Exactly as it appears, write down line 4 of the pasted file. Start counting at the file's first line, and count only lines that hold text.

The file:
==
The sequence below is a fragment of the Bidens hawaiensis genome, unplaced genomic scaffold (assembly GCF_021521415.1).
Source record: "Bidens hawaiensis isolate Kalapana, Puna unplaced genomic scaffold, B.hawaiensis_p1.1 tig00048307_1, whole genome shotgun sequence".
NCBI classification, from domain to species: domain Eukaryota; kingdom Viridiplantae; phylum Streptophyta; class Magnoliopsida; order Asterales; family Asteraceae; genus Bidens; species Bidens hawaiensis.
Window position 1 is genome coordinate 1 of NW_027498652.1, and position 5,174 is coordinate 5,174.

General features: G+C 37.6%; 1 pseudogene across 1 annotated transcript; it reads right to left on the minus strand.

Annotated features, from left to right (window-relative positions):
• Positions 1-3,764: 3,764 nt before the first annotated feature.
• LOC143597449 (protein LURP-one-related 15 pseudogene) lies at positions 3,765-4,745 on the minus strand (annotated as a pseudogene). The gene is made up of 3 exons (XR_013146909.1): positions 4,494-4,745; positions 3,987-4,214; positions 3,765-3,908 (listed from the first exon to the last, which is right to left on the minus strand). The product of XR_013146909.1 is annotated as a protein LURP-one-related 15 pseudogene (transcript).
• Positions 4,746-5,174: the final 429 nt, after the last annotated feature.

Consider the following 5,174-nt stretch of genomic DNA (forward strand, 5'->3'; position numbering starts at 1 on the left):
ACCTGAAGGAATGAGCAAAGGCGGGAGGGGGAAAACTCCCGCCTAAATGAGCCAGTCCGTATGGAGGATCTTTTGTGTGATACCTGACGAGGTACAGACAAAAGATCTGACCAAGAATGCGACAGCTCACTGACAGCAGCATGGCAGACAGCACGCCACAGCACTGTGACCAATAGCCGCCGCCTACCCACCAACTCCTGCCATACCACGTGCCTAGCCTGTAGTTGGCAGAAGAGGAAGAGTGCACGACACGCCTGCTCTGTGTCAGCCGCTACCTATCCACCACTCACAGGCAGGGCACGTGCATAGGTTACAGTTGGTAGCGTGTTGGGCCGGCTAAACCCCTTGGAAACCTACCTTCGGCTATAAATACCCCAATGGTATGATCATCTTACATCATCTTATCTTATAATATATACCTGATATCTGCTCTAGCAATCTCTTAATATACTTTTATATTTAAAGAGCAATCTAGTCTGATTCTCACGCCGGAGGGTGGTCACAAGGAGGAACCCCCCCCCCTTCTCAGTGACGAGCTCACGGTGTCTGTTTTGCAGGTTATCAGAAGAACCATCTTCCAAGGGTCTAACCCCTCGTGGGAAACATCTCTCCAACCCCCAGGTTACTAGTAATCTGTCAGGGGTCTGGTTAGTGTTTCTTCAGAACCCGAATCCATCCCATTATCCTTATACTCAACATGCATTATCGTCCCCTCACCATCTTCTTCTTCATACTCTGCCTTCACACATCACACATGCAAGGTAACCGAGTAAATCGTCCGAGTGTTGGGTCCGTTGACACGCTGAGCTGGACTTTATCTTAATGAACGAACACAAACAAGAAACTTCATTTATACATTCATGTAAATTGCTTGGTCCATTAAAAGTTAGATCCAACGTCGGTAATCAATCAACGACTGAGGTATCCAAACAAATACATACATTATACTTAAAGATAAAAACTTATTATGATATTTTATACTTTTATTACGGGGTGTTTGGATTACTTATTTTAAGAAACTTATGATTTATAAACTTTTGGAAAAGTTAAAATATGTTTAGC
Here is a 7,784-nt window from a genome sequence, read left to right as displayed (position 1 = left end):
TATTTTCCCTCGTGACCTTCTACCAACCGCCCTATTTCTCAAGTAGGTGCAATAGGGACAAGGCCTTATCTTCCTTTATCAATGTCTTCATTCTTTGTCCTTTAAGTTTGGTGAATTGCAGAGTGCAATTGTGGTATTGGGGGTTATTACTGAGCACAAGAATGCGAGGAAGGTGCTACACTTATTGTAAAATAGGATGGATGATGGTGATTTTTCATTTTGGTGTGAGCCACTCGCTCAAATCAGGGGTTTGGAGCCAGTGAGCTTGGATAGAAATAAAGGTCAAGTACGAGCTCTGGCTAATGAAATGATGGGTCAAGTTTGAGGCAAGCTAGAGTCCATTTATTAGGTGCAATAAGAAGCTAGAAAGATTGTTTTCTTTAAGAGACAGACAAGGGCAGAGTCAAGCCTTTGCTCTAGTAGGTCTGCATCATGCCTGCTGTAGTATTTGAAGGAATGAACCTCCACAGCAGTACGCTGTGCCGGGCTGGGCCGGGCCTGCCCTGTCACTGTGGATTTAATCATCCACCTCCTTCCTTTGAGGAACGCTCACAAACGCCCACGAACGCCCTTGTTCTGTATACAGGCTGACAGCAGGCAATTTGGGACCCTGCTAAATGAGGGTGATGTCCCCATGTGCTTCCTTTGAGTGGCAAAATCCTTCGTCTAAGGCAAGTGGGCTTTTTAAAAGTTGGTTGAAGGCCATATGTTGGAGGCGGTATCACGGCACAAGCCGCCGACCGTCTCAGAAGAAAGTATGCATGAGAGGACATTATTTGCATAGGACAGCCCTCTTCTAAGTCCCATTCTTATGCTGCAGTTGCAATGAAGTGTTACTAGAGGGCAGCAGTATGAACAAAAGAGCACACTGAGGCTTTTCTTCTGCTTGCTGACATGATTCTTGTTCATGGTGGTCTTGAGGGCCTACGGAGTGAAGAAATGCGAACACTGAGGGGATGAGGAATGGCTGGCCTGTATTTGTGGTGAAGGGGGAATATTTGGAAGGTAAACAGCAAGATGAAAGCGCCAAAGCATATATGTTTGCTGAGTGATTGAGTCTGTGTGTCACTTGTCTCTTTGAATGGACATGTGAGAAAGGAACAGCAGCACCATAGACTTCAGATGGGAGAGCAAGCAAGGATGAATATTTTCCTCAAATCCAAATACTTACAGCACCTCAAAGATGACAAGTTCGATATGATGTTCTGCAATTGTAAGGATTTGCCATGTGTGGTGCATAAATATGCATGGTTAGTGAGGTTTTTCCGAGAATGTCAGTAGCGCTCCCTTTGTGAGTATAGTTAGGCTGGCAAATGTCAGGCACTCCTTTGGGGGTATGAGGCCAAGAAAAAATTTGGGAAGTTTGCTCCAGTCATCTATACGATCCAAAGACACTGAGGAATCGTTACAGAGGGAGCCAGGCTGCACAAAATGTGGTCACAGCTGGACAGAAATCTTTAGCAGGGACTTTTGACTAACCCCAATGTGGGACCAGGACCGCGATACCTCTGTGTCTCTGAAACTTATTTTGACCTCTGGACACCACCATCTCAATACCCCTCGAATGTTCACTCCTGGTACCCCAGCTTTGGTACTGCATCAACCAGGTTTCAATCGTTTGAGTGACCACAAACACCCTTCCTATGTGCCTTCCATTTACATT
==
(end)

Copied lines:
Window position 1 is genome coordinate 1 of NW_027498652.1, and position 5,174 is coordinate 5,174.